[FoRK] Salon on Bushs' (lack of) Service

Stephen D. Williams sdw at lig.net
Thu Sep 9 11:20:55 PDT 2004

Isn't he still a spendy frat boy who can't choose his words reliably?
He seems to me to be the kind of father you grow up protecting rather 
than feeling protected by.

The fact that he makes so many hugely inappropriate mistakes speaking 
means that he has a very weak internal sensor and likely a shallow, weak 
understanding.  He doesn't just say the wrong thing, from accounts I've 
seen, he generally doesn't even realize that he's screwed up.

His handlers must be terrified every time he speaks, no matter how much 
coaching he's had.

There are certainly those blindly religious folk who, by nature, ignore 
reality and just have faith.  They are a lost cause; you can only hope 
that their children tend toward a little intellectualism.

In the US, we have had a surge in religiousness, and official political 
kow-towing and lovefest to religious groups, that has been pushing for 
theocracy.  There is a ragtag opposite group that falls, more or less, 
into the rational humanism secular group.  Many in this group are 
religious and represent organized religions, but are not the rabid 
anti-intellectualism type.  It seems to me that the trend toward 
shallow, lazy, mean, and undereducated youth feeds directly into the 
former.  In contrast, the educated, successful, self-reliant, 
intelligent individuals feed into the latter.  It seems that we've been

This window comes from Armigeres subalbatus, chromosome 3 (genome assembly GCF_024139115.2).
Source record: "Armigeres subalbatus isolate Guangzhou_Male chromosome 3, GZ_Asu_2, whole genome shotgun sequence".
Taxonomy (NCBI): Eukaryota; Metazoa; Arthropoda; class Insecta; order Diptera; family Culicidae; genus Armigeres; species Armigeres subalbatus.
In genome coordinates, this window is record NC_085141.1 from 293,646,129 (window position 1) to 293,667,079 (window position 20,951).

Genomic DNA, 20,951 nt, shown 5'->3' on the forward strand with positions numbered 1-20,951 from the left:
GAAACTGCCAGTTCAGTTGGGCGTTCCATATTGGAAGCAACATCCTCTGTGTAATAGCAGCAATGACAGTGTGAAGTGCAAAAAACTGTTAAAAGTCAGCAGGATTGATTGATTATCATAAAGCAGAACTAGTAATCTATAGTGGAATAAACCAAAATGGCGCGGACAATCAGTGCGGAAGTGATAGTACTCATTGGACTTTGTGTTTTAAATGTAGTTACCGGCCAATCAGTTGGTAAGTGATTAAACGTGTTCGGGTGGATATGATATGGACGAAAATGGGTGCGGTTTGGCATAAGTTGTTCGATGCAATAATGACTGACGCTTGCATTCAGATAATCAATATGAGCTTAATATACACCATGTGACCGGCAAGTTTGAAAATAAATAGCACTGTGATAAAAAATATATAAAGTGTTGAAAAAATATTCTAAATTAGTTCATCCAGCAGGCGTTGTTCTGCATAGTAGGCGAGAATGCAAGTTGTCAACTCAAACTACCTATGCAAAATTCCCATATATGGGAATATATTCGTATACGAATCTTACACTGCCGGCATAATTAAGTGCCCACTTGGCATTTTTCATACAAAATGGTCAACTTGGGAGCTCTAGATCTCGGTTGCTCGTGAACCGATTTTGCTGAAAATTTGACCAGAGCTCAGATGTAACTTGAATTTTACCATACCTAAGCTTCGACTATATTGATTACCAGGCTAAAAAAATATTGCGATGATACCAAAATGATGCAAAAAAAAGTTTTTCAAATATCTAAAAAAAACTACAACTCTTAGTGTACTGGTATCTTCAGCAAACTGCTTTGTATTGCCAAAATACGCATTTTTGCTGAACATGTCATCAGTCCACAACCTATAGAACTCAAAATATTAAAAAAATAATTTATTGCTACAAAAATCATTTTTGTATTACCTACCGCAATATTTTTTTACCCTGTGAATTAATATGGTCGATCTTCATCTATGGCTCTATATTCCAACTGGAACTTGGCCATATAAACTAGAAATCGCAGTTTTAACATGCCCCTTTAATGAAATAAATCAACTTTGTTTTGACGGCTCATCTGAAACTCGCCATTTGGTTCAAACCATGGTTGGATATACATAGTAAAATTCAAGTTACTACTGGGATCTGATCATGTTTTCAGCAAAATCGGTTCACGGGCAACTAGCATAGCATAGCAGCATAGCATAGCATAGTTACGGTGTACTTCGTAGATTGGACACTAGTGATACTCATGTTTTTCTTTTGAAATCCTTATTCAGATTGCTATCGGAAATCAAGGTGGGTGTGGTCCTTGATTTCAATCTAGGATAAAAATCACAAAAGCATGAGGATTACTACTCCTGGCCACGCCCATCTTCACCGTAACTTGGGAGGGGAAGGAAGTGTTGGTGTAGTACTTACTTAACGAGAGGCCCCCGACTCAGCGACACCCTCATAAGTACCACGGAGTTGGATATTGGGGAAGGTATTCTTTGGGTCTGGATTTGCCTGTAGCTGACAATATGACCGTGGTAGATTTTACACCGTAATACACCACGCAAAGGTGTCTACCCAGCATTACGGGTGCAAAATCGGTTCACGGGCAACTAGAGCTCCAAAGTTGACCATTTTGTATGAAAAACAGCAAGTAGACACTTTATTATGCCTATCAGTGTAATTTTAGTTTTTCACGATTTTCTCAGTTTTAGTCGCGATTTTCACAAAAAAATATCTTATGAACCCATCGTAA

swaying toward the former for a while and either based on better memes 
or general improvement in education, work ethic, and the state of 
society, the latter will win only with the right successes.

When people are struggling to meet basic needs, faith is a common coping 
mechanism, but it seems, paradoxically, that when people don't need 
anything and society doesn't really need anything from them, they also 
gravitate toward faith as a purpose.

 From an engineering point of view, faith is a wasteful, substandard 
solution to stability.  There are better psychological solutions that 
more efficiently and reliably improve the ability to reverse entropy.  
(Reversing entropy being the "meaning of life": procreate, create, 
change the world for the better, produce more than you consume (in some 
sense), innovate, or support those who do or might.)


Bill Humphries wrote:

> On Sep 8, 2004, at 11:19 PM, Elias Sinderson wrote:
>> Stung is right... Just one more reason why I like Salon. Big question 
>> - will other media outlets pick this up? Will it matter whether they 
>> do or not?
> I'm wondering if it matters to voters.
> Bush's story is that of the out of control youth who turned to Jesus. 
> And that's a popular story with a lot of voters.
> Putting on the George Lackof hat for a moment: the Conservatives have 
> managed to sell America on the story that from the middle of the 
> 1960's we became wicked and sinful and should be glad there are stern 
> grownups willing to slap us upside the head (or is that pour hot 
> pepper sauce on our tongues) and remind us not to question the 
> situation of our betters.
> Bush is the spendthrift son redeemed as the stern, protecting father.
> -- whump
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Stephen D. Williams 703-724-0118W 703-995-0407Fax 20147-4622 AIM: sdw

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